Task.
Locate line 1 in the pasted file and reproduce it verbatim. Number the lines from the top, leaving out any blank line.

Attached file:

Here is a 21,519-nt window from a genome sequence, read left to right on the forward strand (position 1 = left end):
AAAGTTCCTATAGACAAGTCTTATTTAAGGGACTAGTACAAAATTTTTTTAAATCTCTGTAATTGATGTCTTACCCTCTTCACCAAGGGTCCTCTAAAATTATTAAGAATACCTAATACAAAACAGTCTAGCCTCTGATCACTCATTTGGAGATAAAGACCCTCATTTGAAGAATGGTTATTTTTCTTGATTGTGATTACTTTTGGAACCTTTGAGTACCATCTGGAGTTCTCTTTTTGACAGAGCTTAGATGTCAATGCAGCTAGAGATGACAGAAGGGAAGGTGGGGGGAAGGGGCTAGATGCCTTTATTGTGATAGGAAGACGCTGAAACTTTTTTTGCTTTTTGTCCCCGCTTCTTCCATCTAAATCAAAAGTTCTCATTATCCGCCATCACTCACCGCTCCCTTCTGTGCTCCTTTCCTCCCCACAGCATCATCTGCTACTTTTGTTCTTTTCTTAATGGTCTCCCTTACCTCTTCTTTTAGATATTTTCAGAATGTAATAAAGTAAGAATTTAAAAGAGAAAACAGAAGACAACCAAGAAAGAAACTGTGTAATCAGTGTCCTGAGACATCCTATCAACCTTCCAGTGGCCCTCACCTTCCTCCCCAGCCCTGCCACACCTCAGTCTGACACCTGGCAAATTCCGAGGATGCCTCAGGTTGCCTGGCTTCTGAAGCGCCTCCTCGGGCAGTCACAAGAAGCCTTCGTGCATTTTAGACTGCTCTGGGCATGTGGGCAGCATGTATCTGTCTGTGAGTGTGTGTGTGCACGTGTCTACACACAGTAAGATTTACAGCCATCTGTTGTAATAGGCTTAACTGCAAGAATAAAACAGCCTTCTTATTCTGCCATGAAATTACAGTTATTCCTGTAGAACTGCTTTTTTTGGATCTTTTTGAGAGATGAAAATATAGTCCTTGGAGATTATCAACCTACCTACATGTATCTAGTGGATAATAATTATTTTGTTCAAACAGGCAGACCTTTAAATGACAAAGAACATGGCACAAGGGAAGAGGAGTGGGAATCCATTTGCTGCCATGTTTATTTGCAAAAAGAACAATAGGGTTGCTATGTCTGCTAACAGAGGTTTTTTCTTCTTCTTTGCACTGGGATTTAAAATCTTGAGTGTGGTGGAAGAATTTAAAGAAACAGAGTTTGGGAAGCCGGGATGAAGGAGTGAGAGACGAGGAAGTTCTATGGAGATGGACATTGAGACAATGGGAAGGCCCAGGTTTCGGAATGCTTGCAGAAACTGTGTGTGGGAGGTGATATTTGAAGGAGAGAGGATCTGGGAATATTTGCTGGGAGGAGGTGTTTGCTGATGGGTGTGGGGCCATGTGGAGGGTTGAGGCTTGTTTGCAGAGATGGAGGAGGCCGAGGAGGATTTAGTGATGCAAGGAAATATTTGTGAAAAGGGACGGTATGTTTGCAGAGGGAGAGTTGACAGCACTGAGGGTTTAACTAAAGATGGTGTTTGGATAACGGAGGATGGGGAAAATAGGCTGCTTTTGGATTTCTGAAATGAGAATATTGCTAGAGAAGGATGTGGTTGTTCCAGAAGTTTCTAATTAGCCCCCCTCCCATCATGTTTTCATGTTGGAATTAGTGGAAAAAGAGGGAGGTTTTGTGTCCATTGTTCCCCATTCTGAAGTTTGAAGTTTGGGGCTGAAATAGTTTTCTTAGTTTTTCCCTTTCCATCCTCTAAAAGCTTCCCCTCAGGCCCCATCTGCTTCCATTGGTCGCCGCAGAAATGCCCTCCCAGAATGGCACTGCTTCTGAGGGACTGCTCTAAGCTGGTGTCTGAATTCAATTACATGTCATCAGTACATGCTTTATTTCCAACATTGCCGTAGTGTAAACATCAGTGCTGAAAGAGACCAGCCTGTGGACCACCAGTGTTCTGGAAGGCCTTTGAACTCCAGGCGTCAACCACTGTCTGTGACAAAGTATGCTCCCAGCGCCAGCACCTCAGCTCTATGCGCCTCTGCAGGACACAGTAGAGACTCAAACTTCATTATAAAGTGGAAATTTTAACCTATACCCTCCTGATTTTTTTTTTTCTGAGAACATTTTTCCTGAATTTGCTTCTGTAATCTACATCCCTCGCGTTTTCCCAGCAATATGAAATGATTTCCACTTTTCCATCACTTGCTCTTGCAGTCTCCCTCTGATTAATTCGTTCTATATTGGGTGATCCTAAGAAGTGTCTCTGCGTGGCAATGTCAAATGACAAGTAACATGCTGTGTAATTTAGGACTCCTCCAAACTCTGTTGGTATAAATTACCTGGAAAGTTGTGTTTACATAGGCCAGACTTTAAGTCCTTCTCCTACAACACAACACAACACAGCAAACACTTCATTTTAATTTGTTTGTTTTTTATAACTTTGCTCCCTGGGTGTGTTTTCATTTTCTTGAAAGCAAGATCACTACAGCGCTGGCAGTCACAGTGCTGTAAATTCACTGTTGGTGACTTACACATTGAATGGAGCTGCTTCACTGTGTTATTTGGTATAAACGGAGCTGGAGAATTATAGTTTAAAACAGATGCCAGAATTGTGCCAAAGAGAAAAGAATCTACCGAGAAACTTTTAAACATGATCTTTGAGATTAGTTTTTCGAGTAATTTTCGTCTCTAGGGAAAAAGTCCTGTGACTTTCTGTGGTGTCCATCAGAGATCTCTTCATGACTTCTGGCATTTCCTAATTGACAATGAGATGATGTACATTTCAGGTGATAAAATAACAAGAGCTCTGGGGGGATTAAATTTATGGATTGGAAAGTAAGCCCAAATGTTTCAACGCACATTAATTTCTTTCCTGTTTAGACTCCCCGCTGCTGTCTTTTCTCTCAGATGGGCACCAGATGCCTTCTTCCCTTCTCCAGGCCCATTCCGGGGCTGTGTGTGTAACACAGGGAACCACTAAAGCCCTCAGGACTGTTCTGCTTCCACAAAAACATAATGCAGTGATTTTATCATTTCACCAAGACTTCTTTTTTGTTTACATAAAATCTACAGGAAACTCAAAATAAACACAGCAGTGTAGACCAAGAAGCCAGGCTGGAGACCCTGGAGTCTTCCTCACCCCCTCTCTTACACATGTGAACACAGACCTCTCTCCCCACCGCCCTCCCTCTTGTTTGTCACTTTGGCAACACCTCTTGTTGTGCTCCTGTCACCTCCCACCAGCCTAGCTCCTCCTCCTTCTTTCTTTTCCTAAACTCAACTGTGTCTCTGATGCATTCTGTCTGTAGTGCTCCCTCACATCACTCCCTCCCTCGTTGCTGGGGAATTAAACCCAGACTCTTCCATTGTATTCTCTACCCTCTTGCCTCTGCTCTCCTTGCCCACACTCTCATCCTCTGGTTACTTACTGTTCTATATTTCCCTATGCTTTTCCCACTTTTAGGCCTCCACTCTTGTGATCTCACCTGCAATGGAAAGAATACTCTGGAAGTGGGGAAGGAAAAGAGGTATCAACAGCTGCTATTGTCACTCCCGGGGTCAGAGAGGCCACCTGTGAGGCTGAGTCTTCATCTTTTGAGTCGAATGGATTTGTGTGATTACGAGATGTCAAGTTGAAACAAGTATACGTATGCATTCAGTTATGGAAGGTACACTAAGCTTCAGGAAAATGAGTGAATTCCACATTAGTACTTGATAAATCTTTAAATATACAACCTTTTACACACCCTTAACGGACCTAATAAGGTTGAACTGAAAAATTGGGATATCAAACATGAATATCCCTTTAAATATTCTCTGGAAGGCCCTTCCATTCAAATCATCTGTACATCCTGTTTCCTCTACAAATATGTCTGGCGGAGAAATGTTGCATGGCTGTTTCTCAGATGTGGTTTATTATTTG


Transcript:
Here is a 21,519-nt window from a genome sequence, read left to right on the forward strand (position 1 = left end):